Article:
We have carried Sigri coffee before; many years ago and through big channel distributors. The coffee always had a cool story but was not the best on the block nor a direct relationship. We started communicating with them a couple years ago and the youngest member of the family came out to Wisconsin to visit. We were astonished at how far they have come and the operation they were running.
Boy have things changed for Sigri since the last time we saw their beans (6-7 years ago). Now a direct relationship and some beautiful fantastic offerings are already coming through.
The highlands of PNG are where all the good beans come from – Sigri is on a bit of the easterly edge of the highlands and maintains a true estate. This A/X is not from their estate but I think has the coolest story behind it. The highlands besides a couple estates are still filled with indigenous coffee growers – wild strains, small villages, the wild side of PNG. The problem is they have no processing equipment and the beans took days if not weeks to get to a processing plant for even the 1st step (normally done within hours of picking). This delay in processing was causing bad beans, no matter how cool the plants and how well they picked them, they had no choice but to produce some of the lower quality PNG beans with the lack of infrastructure. So if good beans were being produced, it was because a 3rd party was stepping in and buying the cherry for well under market value and transporting it quickly to private processing plants – no good for the small scale farmer.
Sigri had a great idea, they ran around to these remote areas and dropped off nice pulping machine, the big trick to producing quality beans it to quickly pulp it after picking. Now the beans could safely without sacrificing too much quality take the transit time to get to the awesome Sigri wetmill. Sigri then takes it from there and gives the beans the same attention to quality as there own estate coffee. Giving it the Sigri name also really help these farmers market and sell their top notch beans to foreign markets which brings in a huge premium to the below market prices they were getting before.
A very surprisingly nice cup that is pretty different from the Estate coffees, one can see the wilder plants and strains really shine. A little lighter bodied than most PNGs it has some fantastic floral/caramel notes and balance. A bit brighter but by no means a high acidity coffee, gives it almost a Central American spin at the lighter roast points. Darker roast points one can see a bit more classic PNG, bakers chocolate and spice will be the darker roast tones with no hint of acidity.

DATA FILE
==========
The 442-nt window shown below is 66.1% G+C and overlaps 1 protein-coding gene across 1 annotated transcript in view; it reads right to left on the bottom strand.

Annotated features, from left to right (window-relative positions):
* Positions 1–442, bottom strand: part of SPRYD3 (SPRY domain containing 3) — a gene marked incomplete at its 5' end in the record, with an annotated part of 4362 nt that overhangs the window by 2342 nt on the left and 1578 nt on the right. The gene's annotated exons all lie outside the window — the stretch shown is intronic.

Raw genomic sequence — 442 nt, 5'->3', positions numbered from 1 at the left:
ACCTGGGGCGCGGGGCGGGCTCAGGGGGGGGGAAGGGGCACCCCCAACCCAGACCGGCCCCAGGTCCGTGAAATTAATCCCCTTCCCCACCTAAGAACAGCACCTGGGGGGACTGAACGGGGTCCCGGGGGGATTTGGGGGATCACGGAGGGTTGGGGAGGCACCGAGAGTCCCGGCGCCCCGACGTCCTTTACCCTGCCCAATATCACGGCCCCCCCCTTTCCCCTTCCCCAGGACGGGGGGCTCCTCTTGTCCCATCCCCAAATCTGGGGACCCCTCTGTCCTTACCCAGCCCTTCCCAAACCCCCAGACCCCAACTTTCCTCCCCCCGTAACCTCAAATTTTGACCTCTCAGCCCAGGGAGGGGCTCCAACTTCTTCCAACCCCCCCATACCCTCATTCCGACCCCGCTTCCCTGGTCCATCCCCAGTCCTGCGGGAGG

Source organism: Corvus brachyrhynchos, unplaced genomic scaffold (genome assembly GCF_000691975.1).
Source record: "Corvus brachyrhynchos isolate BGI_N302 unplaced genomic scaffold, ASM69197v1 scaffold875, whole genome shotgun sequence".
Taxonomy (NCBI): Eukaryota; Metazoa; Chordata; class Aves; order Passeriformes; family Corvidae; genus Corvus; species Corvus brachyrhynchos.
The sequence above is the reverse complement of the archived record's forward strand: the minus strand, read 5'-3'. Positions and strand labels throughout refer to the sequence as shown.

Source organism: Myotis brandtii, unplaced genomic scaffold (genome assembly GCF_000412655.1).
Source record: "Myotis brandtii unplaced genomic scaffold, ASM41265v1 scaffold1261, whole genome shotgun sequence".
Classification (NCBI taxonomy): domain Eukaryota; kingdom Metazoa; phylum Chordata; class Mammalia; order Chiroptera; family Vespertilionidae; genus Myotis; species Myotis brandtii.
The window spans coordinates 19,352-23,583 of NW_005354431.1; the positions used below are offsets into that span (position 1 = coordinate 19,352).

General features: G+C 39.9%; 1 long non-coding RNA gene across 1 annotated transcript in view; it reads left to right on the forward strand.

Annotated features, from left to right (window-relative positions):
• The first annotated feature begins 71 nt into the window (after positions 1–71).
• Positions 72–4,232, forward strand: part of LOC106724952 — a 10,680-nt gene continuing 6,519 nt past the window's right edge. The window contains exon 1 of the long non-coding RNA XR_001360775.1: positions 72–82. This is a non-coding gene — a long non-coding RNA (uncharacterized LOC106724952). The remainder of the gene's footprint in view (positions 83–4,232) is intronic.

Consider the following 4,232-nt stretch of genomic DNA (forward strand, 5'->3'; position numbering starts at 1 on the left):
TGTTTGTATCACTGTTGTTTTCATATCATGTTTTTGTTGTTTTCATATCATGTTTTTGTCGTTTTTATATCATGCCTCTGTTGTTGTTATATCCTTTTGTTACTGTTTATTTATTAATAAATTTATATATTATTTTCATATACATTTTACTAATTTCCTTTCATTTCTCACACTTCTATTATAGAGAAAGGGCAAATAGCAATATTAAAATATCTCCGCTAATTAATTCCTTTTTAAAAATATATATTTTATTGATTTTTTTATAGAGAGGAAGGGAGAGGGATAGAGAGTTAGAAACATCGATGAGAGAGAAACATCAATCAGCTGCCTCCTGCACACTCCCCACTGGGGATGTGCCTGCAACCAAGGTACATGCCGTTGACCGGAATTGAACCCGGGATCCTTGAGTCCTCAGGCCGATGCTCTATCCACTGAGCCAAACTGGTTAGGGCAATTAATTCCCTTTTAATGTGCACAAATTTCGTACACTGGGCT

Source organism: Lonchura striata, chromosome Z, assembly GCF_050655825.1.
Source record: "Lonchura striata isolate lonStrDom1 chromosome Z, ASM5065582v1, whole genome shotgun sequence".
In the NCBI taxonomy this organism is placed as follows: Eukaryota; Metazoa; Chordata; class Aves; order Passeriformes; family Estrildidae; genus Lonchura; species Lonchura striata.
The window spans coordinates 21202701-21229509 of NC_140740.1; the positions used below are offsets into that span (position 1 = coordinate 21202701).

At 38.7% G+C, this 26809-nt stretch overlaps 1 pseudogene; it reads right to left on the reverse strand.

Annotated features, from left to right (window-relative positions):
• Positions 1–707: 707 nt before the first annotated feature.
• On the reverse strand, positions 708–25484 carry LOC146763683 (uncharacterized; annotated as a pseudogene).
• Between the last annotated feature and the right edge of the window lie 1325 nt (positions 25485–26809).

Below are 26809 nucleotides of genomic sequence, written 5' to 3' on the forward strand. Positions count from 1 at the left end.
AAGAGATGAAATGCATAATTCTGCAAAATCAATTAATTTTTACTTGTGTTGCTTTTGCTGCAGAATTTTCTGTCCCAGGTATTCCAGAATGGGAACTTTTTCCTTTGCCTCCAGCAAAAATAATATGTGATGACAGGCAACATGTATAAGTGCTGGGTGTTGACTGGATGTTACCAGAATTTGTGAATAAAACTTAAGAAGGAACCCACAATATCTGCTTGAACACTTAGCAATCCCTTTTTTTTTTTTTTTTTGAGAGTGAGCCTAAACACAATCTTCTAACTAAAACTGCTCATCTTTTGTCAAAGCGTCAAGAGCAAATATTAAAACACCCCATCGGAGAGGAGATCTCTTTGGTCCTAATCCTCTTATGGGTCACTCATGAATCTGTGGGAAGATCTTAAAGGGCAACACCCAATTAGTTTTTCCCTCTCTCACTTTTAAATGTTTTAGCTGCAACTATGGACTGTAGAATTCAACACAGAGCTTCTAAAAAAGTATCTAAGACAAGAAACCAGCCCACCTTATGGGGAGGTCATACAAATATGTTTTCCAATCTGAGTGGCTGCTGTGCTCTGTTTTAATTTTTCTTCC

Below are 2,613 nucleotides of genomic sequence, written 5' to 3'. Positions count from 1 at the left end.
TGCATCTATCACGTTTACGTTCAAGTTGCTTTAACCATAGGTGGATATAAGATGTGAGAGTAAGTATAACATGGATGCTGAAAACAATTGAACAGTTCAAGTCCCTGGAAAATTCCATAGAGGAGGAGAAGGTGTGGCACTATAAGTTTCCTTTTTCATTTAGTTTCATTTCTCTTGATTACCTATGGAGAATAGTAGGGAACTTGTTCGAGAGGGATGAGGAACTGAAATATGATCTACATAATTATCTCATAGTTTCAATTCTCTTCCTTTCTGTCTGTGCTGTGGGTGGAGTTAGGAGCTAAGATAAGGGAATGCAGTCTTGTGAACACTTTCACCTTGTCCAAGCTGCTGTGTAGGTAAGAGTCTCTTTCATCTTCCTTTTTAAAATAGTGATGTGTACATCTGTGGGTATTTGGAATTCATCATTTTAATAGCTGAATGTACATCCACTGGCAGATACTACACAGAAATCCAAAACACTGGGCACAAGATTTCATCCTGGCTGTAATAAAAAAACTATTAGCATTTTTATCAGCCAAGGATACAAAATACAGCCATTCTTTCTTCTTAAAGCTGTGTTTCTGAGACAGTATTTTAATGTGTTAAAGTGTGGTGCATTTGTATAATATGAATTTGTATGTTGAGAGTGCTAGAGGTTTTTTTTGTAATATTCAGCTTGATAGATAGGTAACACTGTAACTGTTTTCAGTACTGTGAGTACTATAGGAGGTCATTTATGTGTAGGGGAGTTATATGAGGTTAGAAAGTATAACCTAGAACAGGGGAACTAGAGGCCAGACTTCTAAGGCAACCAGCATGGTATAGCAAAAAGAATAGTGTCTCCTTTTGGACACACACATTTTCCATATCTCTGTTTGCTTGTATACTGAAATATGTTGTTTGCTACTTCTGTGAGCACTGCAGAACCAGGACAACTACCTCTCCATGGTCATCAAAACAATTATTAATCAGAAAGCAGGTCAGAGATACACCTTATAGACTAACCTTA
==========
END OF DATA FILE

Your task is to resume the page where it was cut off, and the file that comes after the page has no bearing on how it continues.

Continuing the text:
Boy we thought this cup really shined a bit lighter, city plus to full city. A little acidity pokes out but adds a lot of sweetness. The cup holds up nicely darker as well but will burn out the bit of caramel pretty close to 2nd crack.
The quick story of Papua New Guinea Sigri (one can clear up a lot of information when you get on the ground somewhere):
What I and many others thought was Sigri Estate is actually Carpenter Estates – Sigri being only one of the areas of the estate (easily the most famous). The other two are Bunum Wo and Kindbng (sounds like Kin ding). Each of the three produces a different cup quality; PNG being full of microclimates really puts a different spin on each section. Each one is like its own village situated right next to each other, with separate wet mills, drying fields, nurseries, living quarters, and schools for each of the three sections. But they do share a couple facilities (dry mill, bagging, trucking to port) and many staff.
Each of the three sections of Carpenter Estates has separate fields for different strains and top-notch agronomists to grow the best beans. Most of these folks have coffee in their blood. Being a part of the coffee here is a birthright for them (seen as a cradle to the grave philosophy). Great pride all around.